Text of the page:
I've long thought that the "fire in a crowded theatre" example wasn't a good one. Here's why: If I understand correctly, the idea is that yelling fire would cause a panic and people could be killed in the stampede. But it occurs to me that if a theatre is so constructed that people can't get out quickly and safely in case of fire, then the theatre is unsafe and shouldn't be used. For what if there really is a fire?

IMHO, the big point which is too often forgotten is that every right carries with it a corresponding responsibility. Freedom of speech carries with it the responsibility to speak only the truth, and to take the time to research and confirm exactly what the truth is.

73 de Jim, N2EY
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W7MJM
Member

Posts: 109




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« Reply #82 on: July 13, 2011, 05:49:36 PM »

How about mounting your mast and vertical antenna inside of gray PVC pipe, and then putting a fake plastic satellite dish on top? If you assemble it to look like your neighbors' satellite dish installations, you should be OK. What do you think?
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AA1BN
Member

Posts: 56




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« Reply #83 on: October 28, 2011, 08:46:13 PM »

Not dead yet.....

My request for the return of my $50 fine has gone unanswered by the
present HOA BOD. Apparently they are unaware of the Florida Statutes
that require a 14 day advance notice of the intent to fine, and the requirement
of providing a hearing (mixed BOD and non-BOD members) prior to fining....
along with the rules that specify that the fine is not attached to the "dues" portion,
but is separate from it.

All of what they are presently doing, is in direct conflict with the Florida
Statutes, and is reason for the State's intervention.

The general HOA population strongly desires a major change, and I along
with several others, are beginning a Recall action to remove all present
members of the Board of Directors. We will attempt to replace them with
homeowners that are willing to follow rules, and the wishes of the general
population of our subdivision.

After much study, a "recall" appears to be the most logical way to accomplish
the removal and change of the present Board of Directors.

Our annual meeting is in November, and the BOD has not notified anyone
of an impending election, the need to solicit for people for the nomination
committee, or for nominees for candidates to replace present members.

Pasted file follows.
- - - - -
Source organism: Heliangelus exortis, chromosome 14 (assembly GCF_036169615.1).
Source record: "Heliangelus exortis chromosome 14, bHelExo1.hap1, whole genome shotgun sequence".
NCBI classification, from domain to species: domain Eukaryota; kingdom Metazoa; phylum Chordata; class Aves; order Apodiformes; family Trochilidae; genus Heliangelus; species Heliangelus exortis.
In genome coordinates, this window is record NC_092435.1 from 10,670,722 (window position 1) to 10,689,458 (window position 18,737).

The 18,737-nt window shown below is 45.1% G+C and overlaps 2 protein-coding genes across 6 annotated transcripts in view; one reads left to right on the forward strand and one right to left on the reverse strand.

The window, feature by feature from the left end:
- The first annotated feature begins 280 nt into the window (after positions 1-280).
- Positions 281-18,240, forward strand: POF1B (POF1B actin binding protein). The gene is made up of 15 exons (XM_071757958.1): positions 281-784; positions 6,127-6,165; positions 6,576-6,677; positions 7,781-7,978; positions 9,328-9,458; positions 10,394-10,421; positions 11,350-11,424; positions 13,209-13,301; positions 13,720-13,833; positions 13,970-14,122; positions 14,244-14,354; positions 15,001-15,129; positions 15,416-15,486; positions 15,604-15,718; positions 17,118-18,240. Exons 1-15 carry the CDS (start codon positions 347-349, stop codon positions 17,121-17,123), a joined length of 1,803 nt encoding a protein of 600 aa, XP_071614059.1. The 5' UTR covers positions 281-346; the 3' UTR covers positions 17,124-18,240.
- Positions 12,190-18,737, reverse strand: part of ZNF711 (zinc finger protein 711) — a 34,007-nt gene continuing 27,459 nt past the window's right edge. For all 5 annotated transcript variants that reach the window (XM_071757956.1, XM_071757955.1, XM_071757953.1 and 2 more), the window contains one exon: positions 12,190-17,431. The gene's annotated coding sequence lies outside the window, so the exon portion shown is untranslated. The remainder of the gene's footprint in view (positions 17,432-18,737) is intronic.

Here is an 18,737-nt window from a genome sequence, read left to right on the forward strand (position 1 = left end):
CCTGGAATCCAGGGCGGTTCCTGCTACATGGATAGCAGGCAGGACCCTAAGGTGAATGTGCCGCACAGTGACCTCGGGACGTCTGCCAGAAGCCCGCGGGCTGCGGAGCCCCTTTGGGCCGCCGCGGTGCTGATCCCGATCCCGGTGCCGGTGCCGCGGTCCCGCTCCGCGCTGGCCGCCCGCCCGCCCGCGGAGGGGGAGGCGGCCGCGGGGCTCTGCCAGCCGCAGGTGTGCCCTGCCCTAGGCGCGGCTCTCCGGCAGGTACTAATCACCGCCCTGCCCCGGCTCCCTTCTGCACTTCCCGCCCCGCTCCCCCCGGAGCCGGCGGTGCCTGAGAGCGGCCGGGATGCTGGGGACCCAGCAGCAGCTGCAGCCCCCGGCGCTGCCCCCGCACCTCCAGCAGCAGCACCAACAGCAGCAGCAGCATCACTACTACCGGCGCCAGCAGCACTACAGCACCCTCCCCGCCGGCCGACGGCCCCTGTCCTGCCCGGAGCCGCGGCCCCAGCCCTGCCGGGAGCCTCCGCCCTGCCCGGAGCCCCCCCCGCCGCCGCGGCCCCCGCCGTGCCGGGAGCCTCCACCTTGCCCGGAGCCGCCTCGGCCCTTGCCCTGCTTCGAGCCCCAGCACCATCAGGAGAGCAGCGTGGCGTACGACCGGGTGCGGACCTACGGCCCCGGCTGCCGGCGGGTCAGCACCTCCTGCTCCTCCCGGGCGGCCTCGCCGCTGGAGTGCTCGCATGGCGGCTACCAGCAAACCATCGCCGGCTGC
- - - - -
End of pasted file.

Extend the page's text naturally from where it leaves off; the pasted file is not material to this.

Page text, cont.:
So once again, as it's been since the 1980s, the Board of Directors will
vote for who they want on the BOD, and the president who has been
president for the past 8 years, will again be appointed to the board, and
as president.

If anyone has information regarding recall actions, please feel free to
provide info? I'm in the process of hiring an attorney, but we need as
much input as possible for this debacle.

Cheers, and 73,

John
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KC2ZPK
Member

Posts: 107


WWW

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« Reply #84 on: November 04, 2011, 09:44:19 AM »

Are they even having an annual meeting for ALL owners? if not you may get the attorney general to basically nullify the board as they are not elected by anyone. You may be able to have a new board  elected and oust the dictators. This is what happend where I live about 7 years ago.
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John
KC2ZPK.com - A work in progress
N3WAK
Member

Posts: 278




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« Reply #85 on: November 04, 2011, 10:41:10 AM »

John:  Why should the attorney general care?  Is he or she a ham?  What is the legal authority (e.g., statute, case law) for the attorney general--who is probably more interested in violent crime, prison overcrowding, and consumer fraud than in a ham complaining he or she can't put up an antenna--to "basically nullify the board as they are not elected by anyone"? 

While you may indeed be right, Big Government has better things to do--in my opinion, anyway, than getting involved in an unimportant dispute between homeowners.  I sure hope that my state government is spending its time and money doing more important things than interjecting itself in how an HOA (even my HOA) does business. 

If an HOA tells me what to do, I have four options: (1) Do it.  (2) Don't do it.  (3) Negotiate.  (4) Move.  I wish everybody good luck dealing with their own situations...but people need to understand that the State and/or Federal governments don't care and won't get involved.  And for my money, they shouldn't. 

Just my two cents' worth.  73, Tony N3WAK
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KF7CG
Member

Posts: 835




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« Reply #86 on: November 04, 2011, 02:42:55 PM »

Hey, the board is violating corporate law by failing to honor its own by-laws and by also violating the laws of his state that govern HOAs and other civic control boards. In other words the board is a bunch of power mad scofflaws.

This is a perfect place for an attorney general.

KF7CG
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W0MT
Member

Posts: 172




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« Reply #87 on: November 04, 2011, 08:11:04 PM »

Hey, the board is violating corporate law by failing to honor its own by-laws and by also violating the laws of his state that govern HOAs and other civic control boards. In other words the board is a bunch of power mad scofflaws.

This is a perfect place for an attorney general.

KF7CG

Psst! Wanna buy a bridge?
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AA1BN
Member

Posts: 56




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« Reply #88 on: November 04, 2011, 09:24:33 PM »

Hi John (KC2)... Tony (KB3), KF7 and W0M...

Once again, as it has been since the 1980s, the annual meeting has been
announced only by a placard placed at the subdivision's entrance.

No notice of an election, no mailings to homeowners soliciting for
people to be on a "nomination committee", no notice of a list of